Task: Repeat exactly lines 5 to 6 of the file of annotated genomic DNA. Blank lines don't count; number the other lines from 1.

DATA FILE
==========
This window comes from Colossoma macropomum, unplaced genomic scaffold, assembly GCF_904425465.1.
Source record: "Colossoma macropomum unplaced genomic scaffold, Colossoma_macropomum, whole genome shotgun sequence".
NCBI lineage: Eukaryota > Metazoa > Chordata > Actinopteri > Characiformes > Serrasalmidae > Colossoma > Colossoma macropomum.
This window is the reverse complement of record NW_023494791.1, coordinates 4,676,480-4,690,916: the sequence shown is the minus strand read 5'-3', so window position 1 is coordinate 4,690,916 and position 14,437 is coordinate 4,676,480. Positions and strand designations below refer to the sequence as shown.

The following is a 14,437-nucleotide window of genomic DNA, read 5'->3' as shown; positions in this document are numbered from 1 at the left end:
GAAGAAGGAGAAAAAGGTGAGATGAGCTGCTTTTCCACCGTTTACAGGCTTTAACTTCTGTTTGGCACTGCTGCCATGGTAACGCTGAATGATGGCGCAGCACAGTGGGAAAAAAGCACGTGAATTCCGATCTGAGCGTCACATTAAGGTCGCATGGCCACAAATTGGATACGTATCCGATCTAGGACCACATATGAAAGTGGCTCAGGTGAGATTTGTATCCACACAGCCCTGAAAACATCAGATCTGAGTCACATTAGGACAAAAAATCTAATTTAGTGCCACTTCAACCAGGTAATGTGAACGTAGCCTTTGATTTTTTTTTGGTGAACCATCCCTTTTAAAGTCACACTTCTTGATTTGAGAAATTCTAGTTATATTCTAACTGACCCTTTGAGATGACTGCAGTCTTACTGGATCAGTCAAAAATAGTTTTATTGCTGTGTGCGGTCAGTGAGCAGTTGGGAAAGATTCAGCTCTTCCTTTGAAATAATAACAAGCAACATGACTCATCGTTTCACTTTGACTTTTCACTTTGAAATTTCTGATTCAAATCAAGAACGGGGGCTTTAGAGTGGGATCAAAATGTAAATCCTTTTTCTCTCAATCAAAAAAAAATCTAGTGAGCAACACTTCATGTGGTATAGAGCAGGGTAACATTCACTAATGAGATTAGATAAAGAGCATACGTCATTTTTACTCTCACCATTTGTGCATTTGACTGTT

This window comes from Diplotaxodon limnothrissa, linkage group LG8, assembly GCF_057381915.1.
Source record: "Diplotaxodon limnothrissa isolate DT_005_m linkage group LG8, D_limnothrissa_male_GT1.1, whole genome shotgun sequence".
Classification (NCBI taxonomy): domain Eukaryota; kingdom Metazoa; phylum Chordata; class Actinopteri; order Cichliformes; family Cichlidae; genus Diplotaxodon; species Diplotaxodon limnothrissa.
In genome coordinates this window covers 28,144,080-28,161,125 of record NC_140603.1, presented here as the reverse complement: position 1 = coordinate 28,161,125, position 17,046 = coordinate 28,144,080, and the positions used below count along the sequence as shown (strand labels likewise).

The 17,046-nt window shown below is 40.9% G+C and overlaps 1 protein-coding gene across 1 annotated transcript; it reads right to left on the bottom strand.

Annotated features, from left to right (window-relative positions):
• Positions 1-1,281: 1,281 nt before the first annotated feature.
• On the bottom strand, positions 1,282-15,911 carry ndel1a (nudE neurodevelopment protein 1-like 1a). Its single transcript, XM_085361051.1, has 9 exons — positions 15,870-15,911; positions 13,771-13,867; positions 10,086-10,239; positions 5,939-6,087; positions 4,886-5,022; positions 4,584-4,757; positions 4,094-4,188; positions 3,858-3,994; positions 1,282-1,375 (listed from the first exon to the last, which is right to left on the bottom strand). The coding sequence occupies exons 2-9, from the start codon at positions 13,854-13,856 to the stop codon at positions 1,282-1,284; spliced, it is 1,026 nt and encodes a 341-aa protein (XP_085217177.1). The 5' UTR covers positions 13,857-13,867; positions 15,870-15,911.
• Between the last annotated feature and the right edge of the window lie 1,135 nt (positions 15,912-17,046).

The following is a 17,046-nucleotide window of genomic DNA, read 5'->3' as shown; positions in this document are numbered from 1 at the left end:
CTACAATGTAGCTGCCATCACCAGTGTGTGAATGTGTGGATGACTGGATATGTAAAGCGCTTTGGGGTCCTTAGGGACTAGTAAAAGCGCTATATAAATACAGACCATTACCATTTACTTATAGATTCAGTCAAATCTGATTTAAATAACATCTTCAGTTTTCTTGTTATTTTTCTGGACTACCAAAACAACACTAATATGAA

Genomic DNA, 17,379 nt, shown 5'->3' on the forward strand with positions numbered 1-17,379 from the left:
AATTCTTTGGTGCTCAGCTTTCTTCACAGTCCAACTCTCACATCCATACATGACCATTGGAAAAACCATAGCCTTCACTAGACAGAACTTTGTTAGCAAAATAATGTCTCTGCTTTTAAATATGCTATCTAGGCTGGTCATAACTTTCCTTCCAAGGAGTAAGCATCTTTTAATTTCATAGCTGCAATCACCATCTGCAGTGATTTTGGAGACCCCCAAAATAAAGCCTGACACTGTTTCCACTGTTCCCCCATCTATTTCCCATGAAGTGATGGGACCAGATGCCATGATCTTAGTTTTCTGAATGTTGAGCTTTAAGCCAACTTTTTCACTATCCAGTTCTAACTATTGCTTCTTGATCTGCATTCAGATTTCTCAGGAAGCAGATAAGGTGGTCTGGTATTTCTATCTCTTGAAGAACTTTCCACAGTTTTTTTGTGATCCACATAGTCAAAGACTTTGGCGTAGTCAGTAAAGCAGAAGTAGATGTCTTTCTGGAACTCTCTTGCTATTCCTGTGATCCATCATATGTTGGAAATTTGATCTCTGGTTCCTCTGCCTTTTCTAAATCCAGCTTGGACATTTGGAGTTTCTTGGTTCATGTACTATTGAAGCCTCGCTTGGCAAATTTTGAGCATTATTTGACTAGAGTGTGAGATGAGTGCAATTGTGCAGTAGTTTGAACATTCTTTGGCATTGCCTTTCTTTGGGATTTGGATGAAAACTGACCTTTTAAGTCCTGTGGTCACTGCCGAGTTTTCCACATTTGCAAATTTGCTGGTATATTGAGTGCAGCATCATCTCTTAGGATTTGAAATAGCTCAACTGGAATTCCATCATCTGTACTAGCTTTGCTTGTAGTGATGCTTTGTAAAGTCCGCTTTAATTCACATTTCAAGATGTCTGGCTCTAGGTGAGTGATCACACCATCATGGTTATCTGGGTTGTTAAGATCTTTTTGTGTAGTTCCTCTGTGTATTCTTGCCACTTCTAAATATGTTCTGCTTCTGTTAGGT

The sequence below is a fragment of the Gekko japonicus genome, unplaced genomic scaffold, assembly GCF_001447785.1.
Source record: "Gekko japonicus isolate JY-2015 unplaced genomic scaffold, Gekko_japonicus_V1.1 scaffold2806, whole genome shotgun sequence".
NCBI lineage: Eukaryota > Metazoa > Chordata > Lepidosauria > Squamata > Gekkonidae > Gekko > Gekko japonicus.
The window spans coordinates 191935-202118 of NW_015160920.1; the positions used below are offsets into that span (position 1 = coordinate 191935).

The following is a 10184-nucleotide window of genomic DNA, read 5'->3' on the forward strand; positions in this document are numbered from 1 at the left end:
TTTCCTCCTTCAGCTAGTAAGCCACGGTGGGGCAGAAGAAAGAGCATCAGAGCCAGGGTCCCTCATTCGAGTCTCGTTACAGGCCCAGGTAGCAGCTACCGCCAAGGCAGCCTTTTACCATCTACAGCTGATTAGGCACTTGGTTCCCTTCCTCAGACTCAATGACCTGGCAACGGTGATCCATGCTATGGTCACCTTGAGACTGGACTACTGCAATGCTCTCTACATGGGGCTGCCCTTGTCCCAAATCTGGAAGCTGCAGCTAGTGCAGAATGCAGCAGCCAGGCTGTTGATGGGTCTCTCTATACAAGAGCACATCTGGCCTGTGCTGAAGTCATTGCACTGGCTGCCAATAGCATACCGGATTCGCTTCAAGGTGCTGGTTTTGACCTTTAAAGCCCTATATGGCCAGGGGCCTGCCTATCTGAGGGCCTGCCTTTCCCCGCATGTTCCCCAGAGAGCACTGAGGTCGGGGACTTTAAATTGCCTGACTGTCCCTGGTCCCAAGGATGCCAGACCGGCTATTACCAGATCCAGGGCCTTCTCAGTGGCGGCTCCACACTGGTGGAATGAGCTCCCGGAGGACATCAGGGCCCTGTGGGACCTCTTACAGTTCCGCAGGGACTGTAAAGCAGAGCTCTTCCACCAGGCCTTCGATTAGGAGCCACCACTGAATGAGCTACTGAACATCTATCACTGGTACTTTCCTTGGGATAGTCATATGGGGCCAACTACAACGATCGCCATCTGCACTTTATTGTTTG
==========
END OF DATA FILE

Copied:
The following is a 14,437-nucleotide window of genomic DNA, read 5'->3' as shown; positions in this document are numbered from 1 at the left end:
GAAGAAGGAGAAAAAGGTGAGATGAGCTGCTTTTCCACCGTTTACAGGCTTTAACTTCTGTTTGGCACTGCTGCCATGGTAACGCTGAATGATGGCGCAGCACAGTGGGAAAAAAGCACGTGAATTCCGATCTGAGCGTCACATTAAGGTCGCATGGCCACAAATTGGATACGTATCCGATCTAGGACCACATATGAAAGTGGCTCAGGTGAGATTTGTATCCACACAGCCCTGAAAACATCAGATCTGAGTCACATTAGGACAAAAAATCTAATTTAGTGCCACTTCAACCAGGTAATGTGAACGTAGCCTTTGATTTTTTTTTGGTGAACCATCCCTTTTAAAGTCACACTTCTTGATTTGAGAAATTCTAGTTATATTCTAACTGACCCTTTGAGATGACTGCAGTCTTACTGGATCAGTCAAAAATAGTTTTATTGCTGTGTGCGGTCAGTGAGCAGTTGGGAAAGATTCAGCTCTTCCTTTGAAATAATAACAAGCAACATGACTCATCGTTTCACTTTGACTTTTCACTTTGAAATTTCTGATTCAAATCAAGAACGGGGGCTTTAGAGTGGGATCAAAATGTAAATCCTTTTTCTCTCAATCAAAAAAAAATCTAGTGAGCAACACTTCATGTGGTATAGAGCAGGGTAACATTCACTAATGAGATTAGATAAAGAGCATACGTCATTTTTACTCTCACCATTTGTGCATTTGACTGTT